College of Natural Sciences and Mathematics

Meeting the demand for science and technology

For many years, the College has been awaiting approval for the Science Complex and recently this project was approved. New laboratories will help educate skilled graduates who will be ready for the future. These strong programs and partnerships along with the help of the campus community will lay the foundation for student success.

For more information about the College of Natural Sciences and Mathematics, please contact:

Jennifer Navarro
Director of Development
(916) 278-6288

Natural Science and Math grads Your gift supports students in the College of Natural Sciences and Mathematics.

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Giving in action:

A new home for science students

Take a tour of the campus' upcoming Science Complex

The future of science education is here. Sacramento State will break ground for a new Science Complex, the campus’ first newly constructed academic building since Mariposa Hall in 2000. The Science Complex will deliver cutting-edge learning opportunities that prepare graduates who are ready to take on real-world situations.

Learning and study spaces designed to promote peer- to-peer interaction, teaching labs featuring the latest technology and equipment, and an observatory and planetarium created with the community in mind, combine to create a hub where discovery happens. And it will position Sacramento State as a regional resource for science and technology knowledge.

Advancing knowledge


During their Sac State education, every student will take a course in the College of Natural Sciences and Mathematics. As a showcase for discovery and exploration, the Science Complex  will inspire students—like nursing student Leicia Williams—to pursue degrees in the STEM  (science, technology, engineering and math) disciplines.

Hands-on learning


State-of-the-art laboratories will expand opportunities for both undergraduate and graduate students to participate side-by-side with faculty mentors on original research such as these students working on the SIRIUS project, a W.H. Keck Foundation-funded effort to reduce contamination in the American River. Studies show that integrating research into learning increases students’ likelihood of completing their degrees and helps prepare them for future coursework.

Destination campus


The Complex’s public spaces, including an observatory where physics and astronomy students like Maria Ramos introduce guests to the wonders of the universe, and a planetarium with a digitally immersive full dome to show astronomy and other presentations, will spark an interest in science for K-12 students, Sac State students, the campus community and area residents. Science demonstration areas and outdoor gathering spaces featuring an entry plaza will provide an inviting and educational destination for the Hornet family and off-campus visitors.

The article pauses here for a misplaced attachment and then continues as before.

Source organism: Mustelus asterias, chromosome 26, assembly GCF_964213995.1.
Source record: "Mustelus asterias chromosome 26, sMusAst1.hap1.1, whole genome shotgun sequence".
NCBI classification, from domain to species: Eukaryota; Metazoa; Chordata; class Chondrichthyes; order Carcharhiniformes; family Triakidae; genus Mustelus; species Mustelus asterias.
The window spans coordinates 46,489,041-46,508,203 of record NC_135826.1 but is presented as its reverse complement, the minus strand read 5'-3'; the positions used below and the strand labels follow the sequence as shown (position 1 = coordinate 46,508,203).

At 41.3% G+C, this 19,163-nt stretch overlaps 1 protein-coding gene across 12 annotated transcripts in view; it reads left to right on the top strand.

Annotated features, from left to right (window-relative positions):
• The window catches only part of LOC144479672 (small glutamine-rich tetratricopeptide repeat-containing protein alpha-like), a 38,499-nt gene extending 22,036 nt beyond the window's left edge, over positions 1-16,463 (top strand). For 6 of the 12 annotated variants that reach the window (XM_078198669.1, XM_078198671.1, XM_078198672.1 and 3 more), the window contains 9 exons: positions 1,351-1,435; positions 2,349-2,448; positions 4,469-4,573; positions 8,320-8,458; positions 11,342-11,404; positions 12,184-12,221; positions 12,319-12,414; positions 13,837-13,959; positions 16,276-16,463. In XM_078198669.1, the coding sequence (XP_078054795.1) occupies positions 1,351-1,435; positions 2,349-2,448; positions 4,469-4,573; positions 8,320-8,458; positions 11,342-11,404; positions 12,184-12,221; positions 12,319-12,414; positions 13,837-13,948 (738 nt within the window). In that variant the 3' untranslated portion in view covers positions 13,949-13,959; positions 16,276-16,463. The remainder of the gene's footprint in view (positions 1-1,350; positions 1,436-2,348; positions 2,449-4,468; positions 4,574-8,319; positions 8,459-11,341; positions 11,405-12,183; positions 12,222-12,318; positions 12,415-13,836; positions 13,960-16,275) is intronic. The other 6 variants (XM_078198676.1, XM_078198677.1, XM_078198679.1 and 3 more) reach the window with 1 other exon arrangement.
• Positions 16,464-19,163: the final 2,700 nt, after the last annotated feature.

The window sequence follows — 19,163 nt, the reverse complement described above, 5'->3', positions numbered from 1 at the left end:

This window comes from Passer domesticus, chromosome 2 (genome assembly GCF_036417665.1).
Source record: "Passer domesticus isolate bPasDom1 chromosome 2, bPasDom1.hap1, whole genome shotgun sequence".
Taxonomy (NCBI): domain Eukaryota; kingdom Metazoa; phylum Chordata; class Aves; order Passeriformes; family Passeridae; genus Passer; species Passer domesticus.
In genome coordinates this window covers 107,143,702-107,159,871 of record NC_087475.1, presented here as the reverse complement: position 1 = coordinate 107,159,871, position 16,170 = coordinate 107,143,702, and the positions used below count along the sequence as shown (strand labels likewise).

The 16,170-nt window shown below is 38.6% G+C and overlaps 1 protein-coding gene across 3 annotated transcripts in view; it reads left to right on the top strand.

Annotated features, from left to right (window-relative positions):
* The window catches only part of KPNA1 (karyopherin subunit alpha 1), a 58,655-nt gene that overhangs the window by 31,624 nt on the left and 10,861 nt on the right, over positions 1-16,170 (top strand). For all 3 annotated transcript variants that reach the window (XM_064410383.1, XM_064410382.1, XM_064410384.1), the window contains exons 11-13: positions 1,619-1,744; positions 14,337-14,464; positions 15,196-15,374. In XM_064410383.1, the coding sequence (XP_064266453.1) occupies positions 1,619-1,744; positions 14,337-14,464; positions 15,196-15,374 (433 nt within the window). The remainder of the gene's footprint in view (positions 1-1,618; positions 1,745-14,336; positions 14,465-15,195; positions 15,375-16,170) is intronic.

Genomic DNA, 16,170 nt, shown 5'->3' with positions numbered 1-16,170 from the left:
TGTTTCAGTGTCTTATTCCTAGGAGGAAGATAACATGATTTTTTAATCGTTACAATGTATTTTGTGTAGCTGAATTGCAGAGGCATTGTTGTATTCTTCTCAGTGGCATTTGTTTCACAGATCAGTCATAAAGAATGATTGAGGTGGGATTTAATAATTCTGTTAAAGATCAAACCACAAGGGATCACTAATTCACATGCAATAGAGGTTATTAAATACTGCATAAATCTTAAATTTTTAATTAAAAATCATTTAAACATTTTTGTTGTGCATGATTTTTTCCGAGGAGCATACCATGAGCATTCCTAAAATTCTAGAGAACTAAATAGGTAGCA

Built-in sustainability


Lighting, ventilation and cooling are the largest consumers of electricity at U.S. universities and factor heavily in the environmental and safety needs of science buildings. Sacramento State’s Science Complex is designed to earn U.S. Green Building Council LEED Gold certification, meeting or exceeding standards for energy and water efficiency, materials and indoor air quality. Additional environmentally friendly features include a green terrace—a grasscovered roof that provides insulation and captures storm water—and rain gardens which collect and filter water runoff.

Workforce preparedness


Sacramento region employers, especially those in the biotechnology, technology, biomedical and health care sectors, including Stem Cell Partners, seek out Sac State interns and graduates. Through hands-on experience applying classroom concepts to real-world issues, students develop practical skills such as how to use instruments and operate equipment as well as critical-thinking skills such as inquiry and problemsolving.

An opportunity for you to participate

The CSU Board of Trustees has invested $71 million—about three-quarters of the $91 million needed to fund the Science Complex. Sacramento State is seeking sources of private support to raise an additional $20 million to equip the building.

Alumna and former medical technician Ramona Anderson has already shown her enthusiasm with a gift to the Complex.

“I am really excited about the whole concept of a Science Complex,” Anderson says. “It’s amazing what our students can do. It makes me wish I could go back to school.

“I’m thrilled about this. It’s an opportunity for Sacramento State and for Sacramento. And I hope others feel the same way.”

To find out how you can support the Science Complex or to schedule a tour, call Jennifer Navarro, Director of Development, at (916) 278-6288 or visit

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